China-India Energy Cooperation: A Perspective of Geo-politics and Geo-economics

Commentaries and Op-eds May, 2015, China-India Brief, No. 50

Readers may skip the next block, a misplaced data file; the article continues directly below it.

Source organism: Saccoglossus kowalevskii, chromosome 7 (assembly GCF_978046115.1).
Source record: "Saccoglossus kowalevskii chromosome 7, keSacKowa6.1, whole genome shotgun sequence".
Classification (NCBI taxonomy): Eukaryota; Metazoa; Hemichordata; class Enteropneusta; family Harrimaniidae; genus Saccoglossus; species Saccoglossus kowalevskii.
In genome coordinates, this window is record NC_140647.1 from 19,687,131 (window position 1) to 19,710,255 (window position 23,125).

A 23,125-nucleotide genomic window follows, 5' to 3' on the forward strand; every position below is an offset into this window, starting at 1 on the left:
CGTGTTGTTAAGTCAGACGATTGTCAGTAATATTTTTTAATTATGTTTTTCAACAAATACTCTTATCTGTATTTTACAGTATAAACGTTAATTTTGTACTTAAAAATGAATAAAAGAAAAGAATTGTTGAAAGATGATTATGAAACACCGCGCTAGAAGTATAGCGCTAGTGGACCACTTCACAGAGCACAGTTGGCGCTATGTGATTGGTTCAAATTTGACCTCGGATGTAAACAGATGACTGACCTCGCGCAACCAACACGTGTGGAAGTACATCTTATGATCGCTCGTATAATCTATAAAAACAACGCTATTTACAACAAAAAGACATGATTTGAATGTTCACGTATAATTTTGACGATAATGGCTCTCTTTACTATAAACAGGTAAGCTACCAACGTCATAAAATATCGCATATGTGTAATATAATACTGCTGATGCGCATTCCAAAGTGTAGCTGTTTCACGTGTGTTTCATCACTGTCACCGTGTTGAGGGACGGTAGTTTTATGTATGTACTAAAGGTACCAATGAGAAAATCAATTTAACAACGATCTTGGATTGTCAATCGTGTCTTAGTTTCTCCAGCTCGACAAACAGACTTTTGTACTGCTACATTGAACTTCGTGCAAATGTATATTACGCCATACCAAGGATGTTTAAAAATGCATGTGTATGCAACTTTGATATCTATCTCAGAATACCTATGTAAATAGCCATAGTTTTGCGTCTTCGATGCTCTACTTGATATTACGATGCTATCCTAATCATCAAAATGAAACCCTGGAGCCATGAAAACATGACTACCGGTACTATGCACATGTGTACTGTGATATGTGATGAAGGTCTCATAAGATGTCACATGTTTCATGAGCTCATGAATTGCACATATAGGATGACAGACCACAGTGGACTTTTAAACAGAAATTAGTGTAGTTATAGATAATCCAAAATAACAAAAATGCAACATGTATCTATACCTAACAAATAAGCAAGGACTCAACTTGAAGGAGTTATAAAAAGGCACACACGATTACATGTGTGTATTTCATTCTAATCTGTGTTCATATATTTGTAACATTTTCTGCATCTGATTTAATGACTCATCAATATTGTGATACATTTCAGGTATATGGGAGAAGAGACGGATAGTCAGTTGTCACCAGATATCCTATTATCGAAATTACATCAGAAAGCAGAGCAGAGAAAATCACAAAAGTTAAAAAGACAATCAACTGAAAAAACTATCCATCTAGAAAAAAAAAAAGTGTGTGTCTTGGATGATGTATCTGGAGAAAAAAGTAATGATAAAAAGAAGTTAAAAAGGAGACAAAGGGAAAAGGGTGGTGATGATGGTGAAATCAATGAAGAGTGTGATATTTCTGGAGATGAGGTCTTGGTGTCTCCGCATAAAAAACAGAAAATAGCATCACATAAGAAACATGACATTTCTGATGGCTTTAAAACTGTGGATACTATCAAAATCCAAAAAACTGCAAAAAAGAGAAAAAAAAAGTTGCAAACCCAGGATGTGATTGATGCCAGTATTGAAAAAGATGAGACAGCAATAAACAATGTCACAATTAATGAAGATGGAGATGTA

In the process of their rise as major powers, China and India have experienced rapid economic development, with an average annual growth rate at 10 percent and 8 percent respectively over the past ten years. To sustain such a growth, their demand for energy resources will undoubtedly continue to increase. However, the stark reality is that domestic oil and gas reserves and production in China and India are very limited. At present, China’s annual domestic oil production has already reached a saturation point, with peak production estimated between 2010 and 2020. Natural gas production has entered a period of swift development, and is estimated to achieve peak production by the year of 2020. However, given the rapid growth in consumption of oil and natural gas, their indigenous resources are woefully inadequate. China and India are therefore seeking overseas energy supplies as one of the most important strategies to ensure energy security. It is estimated that by 2020, China’s dependence on foreign oil and natural gas will reach 76% and 40% respectively. Given India’s widening gap in demand and indigenous supply of oil and gas resources, its dependence on foreign oil has reached 70%, and Indian authorities have forecasted that this will reach 90% by 2030.

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